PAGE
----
The debate in this issue of Kidney360 involves the role of kidney biopsy in patients with cancer who develop AKI while receiving immune checkpoint inhibitors (ICPIs). The question is whether we need kidney tissue to diagnose the cause of AKI and guide management in these patients. Two expert onconephrologists, Ben Sprangers and Ilya Glezerman, present the pro and con sides of the debate, respectively. I will provide background on the ICPIs and their associated nephrotoxicity to lay the groundwork for the debate.
The ICPIs are humanized mAbs against host immune checkpoints (CTLA-4 and PD-1 receptors and PD ligand-1) that are used to treat a number of different cancers. By attenuating the inhibitory effects of immune checkpoints on T cells, other immune cells, and cancer cells, these agents allow eradication of tumors that would otherwise evade immune destruction (1–5). Although the ICPIs have greatly improved cancer therapy, immune-related adverse drug effects complicate their course (6,7). Extrarenal complications occur relatively commonly; however, drug nephrotoxicity is also observed (7–9). In review articles containing published biopsy-proven cases, acute tubulointerstitial nephritis (ATIN) is most common (51 of 90; 57%), whereas acute tubular injury (ATI; n=13), various glomerulopathies (n=20), and other kidney lesions (n=6) have also been described (7–10). In addition, patients with cancer also develop AKI that is unrelated to the ICPI-related toxicity. These include AKI from ischemic and/or nephrotoxic tubular injury, various drug- or cancer-related glomerular injuries, crystalline nephropathy, paraneoplastic kidney damage, and urinary obstruction. As such, patients with cancer who develop AKI during ICPI therapy should be carefully evaluated to correctly diagnose the kidney lesion and guide appropriate management (8–10).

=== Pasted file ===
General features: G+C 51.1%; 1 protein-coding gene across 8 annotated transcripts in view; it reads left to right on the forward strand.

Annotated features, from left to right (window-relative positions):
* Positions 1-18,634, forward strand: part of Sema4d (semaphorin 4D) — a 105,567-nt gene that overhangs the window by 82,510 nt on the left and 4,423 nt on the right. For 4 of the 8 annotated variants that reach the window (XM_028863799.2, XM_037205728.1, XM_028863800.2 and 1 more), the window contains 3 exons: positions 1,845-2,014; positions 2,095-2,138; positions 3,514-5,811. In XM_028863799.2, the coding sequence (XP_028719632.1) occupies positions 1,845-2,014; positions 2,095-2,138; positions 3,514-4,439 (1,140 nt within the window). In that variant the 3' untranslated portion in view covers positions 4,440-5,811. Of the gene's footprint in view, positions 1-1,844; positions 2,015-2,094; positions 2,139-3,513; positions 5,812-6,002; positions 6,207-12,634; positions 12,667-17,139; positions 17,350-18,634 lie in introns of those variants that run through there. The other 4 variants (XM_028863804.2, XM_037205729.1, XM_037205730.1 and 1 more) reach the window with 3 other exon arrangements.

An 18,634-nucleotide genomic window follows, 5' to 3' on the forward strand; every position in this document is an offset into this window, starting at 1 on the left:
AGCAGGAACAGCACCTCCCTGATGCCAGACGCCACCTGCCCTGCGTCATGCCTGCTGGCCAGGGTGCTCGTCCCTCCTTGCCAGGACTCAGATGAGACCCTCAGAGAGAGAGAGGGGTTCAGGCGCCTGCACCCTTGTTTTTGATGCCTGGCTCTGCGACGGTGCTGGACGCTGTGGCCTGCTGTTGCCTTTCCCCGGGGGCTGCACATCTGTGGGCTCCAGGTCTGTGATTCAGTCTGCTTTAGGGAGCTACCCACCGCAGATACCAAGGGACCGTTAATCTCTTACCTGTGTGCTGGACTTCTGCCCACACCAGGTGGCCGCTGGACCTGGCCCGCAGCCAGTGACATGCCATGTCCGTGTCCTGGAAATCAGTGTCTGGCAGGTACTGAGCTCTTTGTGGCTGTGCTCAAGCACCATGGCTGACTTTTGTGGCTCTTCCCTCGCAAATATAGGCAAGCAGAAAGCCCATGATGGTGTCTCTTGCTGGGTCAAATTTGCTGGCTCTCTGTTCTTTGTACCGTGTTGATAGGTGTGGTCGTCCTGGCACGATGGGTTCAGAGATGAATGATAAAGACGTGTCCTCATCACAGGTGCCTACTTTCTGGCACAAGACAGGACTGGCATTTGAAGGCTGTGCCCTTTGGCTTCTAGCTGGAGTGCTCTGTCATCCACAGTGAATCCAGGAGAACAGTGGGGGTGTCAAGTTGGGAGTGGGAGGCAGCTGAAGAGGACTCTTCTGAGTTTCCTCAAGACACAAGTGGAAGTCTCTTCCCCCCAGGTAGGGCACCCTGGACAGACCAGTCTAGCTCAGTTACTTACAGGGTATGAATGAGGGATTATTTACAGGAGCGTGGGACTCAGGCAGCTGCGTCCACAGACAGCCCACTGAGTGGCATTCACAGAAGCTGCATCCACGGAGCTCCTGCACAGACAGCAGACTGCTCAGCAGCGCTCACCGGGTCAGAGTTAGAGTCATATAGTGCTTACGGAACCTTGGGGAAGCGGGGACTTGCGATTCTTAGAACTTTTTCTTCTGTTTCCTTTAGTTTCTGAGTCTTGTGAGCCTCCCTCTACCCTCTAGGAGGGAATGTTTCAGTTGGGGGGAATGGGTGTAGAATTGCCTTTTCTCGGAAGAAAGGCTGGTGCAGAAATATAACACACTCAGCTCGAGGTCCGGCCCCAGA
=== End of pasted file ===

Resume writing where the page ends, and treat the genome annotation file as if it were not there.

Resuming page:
Nephrologists generally use kidney biopsy to obtain diagnostic information for AKI of unclear etiology, rapidly progressive GN, and nephritic/nephrotic syndrome. However, biopsy is not pursued when the cause of AKI is clinically obvious. Examples include AKI that develops in settings such as hypotension/shock, acute decompensated heart failure, hepatorenal syndrome, or exposure to a known nephrotoxin. A controversial area for kidney biopsy is in the evaluation of ATIN. Many clinicians believe that clinical suspicion along with supporting laboratory data (e.g., eosinophilia, sterile pyuria, etc.) is sufficient to make a diagnosis. In contrast, others believe that, in most patients, ATIN can only be diagnosed with kidney biopsy. In reality, however, the touted clinical and laboratory findings indicative of ATIN may be absent in many patients with biopsy-proven ATIN (11,12). Despite this well known limitation, many clinicians continue to diagnose and treat ATIN without confirmatory kidney biopsy.
It seems that the same noninvasive approach to ATIN diagnosis has spilled over to ICPI-associated AKI. A recent publication noting only one kidney biopsy in 169 patients who developed ICPI-associated AKI corroborates this approach (13). Published data on ICPI-associated AKI suggest that, like other forms of drug-induced ATIN, clinical findings and laboratory tests poorly predict the underlying kidney lesion (7–10). In addition, the presence or absence of extrarenal immune-related end organ injury is not helpful in predicting ICPI-associated ATIN. For example, less than half of patients with a documented kidney lesion had another extrarenal immune-related end organ manifestation (9). Currently, the correct approach to making a diagnosis is debated.